CAUTION, THIS ARTICLE contains some graphic content and might be offensive for vegetarians and some children.
I was talking to my lamb lady on the phone last week about the half lamb she had butchered in my name.
We often think of lamb in spring, but if you have any room in your freezer, it can be a year-round staple.
My half lamb weighs in at 35 pounds of chops, steaks, stew meat, burger, some bones for broth and one leg of lamb for a holiday meal.
It comes out to something less than $5 a pound for local, humanely raised and slaughtered, grass-fed, nutritious and tasty meat.
It’s not the cheapest protein you can buy, but it’s a reasonable price to pay for something that will taste great and strengthen your body.
So, if you are a meat eater, keep your eyes out for getting in on some of our small-scale local ranching.
This legal, safe and delicious sector of our food economy doesn’t show up in the employment statistics, and yet everyone can participate by getting some of the local bounty into your freezer.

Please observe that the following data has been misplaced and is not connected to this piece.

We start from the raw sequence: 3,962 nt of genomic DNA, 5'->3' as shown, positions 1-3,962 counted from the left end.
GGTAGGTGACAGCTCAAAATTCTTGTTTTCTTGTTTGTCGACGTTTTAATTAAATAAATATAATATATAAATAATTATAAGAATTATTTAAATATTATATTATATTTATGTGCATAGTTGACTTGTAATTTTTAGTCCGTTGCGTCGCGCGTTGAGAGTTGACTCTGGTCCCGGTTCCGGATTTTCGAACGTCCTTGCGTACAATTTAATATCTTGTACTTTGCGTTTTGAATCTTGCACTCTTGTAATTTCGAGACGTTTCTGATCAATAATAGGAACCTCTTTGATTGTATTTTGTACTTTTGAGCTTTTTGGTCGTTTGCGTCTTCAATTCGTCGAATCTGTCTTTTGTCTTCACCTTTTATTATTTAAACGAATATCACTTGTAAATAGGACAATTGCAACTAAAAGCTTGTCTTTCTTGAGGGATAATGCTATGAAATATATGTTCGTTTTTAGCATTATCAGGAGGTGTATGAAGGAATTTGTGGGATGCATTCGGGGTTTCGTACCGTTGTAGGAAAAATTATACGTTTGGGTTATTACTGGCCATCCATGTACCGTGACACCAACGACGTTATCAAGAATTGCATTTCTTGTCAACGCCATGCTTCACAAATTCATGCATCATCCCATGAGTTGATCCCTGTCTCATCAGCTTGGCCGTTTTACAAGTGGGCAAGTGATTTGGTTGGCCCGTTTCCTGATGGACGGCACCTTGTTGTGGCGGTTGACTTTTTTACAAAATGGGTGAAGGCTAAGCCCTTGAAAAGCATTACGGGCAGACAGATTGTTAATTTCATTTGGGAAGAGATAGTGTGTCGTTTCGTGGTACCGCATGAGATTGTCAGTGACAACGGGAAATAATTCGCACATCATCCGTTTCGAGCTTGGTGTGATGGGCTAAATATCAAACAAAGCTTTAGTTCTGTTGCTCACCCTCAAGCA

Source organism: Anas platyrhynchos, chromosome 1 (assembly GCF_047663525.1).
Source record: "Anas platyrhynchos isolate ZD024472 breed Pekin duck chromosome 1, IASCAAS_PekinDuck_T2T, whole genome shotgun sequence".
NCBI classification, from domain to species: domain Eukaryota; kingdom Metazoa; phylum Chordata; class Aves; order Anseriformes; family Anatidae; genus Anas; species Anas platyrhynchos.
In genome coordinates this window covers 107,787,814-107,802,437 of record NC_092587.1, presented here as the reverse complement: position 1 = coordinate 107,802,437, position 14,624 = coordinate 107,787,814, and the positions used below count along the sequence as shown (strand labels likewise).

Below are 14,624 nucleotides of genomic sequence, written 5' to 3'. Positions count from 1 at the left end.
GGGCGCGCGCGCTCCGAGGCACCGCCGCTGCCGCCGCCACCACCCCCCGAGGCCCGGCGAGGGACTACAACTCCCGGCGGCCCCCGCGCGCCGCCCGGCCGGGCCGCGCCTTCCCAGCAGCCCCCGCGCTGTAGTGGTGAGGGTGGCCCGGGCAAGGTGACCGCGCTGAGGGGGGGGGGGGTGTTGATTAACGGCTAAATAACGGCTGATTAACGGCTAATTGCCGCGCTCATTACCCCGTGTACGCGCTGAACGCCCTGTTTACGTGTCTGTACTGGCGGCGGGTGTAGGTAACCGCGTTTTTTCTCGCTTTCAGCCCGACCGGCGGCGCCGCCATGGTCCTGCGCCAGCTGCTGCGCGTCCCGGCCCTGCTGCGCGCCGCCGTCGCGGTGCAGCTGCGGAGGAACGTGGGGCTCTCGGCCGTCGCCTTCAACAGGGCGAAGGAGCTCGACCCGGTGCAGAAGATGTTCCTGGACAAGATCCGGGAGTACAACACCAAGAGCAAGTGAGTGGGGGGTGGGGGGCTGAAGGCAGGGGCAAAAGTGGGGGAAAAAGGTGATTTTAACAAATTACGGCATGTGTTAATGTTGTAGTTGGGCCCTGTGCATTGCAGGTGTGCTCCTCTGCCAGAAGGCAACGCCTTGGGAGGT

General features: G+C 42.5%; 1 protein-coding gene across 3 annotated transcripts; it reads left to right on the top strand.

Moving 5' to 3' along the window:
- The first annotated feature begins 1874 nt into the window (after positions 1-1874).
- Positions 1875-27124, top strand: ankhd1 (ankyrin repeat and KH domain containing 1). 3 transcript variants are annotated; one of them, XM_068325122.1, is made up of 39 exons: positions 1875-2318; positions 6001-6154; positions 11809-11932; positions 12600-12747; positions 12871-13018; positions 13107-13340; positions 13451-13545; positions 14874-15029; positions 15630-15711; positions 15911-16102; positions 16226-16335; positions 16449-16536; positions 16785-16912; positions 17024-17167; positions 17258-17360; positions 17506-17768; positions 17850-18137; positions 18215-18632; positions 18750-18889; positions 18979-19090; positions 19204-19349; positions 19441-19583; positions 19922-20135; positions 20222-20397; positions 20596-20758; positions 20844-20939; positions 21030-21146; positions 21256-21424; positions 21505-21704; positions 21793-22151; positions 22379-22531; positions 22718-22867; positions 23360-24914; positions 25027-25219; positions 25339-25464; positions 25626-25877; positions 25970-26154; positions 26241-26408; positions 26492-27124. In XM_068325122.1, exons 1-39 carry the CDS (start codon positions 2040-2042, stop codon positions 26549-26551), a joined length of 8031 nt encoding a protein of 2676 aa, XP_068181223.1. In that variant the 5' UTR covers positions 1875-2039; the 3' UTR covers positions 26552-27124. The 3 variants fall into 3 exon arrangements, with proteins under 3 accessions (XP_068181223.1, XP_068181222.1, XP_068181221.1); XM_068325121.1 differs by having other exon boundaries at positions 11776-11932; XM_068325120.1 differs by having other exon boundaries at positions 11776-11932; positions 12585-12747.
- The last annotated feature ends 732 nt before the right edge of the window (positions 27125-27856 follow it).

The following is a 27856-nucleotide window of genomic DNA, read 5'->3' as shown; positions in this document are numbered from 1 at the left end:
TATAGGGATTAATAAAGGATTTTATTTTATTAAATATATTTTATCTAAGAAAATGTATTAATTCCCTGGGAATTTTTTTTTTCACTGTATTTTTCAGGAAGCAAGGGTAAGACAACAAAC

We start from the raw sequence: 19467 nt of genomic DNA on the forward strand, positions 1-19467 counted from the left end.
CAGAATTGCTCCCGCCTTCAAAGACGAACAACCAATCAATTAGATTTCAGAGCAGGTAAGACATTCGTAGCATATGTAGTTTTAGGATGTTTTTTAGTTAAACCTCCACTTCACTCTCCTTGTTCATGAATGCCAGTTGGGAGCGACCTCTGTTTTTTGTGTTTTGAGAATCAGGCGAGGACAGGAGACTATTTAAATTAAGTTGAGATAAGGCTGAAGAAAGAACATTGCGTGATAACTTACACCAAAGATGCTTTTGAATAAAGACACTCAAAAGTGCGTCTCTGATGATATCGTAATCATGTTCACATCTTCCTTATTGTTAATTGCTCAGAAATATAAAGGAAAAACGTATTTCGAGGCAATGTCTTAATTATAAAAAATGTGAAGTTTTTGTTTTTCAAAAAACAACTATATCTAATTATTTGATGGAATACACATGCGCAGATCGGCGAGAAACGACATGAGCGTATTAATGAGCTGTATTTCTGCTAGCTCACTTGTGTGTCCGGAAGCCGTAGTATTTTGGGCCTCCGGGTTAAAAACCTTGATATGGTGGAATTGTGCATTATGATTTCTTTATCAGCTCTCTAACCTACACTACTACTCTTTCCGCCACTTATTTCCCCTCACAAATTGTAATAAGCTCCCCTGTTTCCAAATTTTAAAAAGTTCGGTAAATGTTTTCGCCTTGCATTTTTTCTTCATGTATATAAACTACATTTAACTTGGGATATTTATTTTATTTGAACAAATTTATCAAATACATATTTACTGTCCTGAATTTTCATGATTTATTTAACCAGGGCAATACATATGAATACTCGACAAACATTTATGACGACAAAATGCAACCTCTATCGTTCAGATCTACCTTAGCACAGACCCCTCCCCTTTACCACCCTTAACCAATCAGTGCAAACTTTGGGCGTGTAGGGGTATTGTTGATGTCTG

At the end of our conversation, my lamb lady said she enjoyed my recipes in the PDN and asked if I would do a recipe using lamb sometime.
I said, “Thanks for the great idea.”
The following recipe is tried and true.
We found it in a book called “Whitewater Cooks” by Shelley Adams.
I bought it at a ski resort outside of Nelson, B.C., many years ago.
Since then, I have made this recipe many, many times.
It is on the frequently requested list at our house.
Now that my kids are getting older, I am not above using a recipe like this to tempt them home for an all-American lamb burger.
Betsy Wharton is a Port Angeles Farmers Market vendor, Washington State University Extension food preservation information assistant and a registered nurse at First Step Family Support Center. More about her pickling enterprise can be found at www.ClallamCanningCompany.com.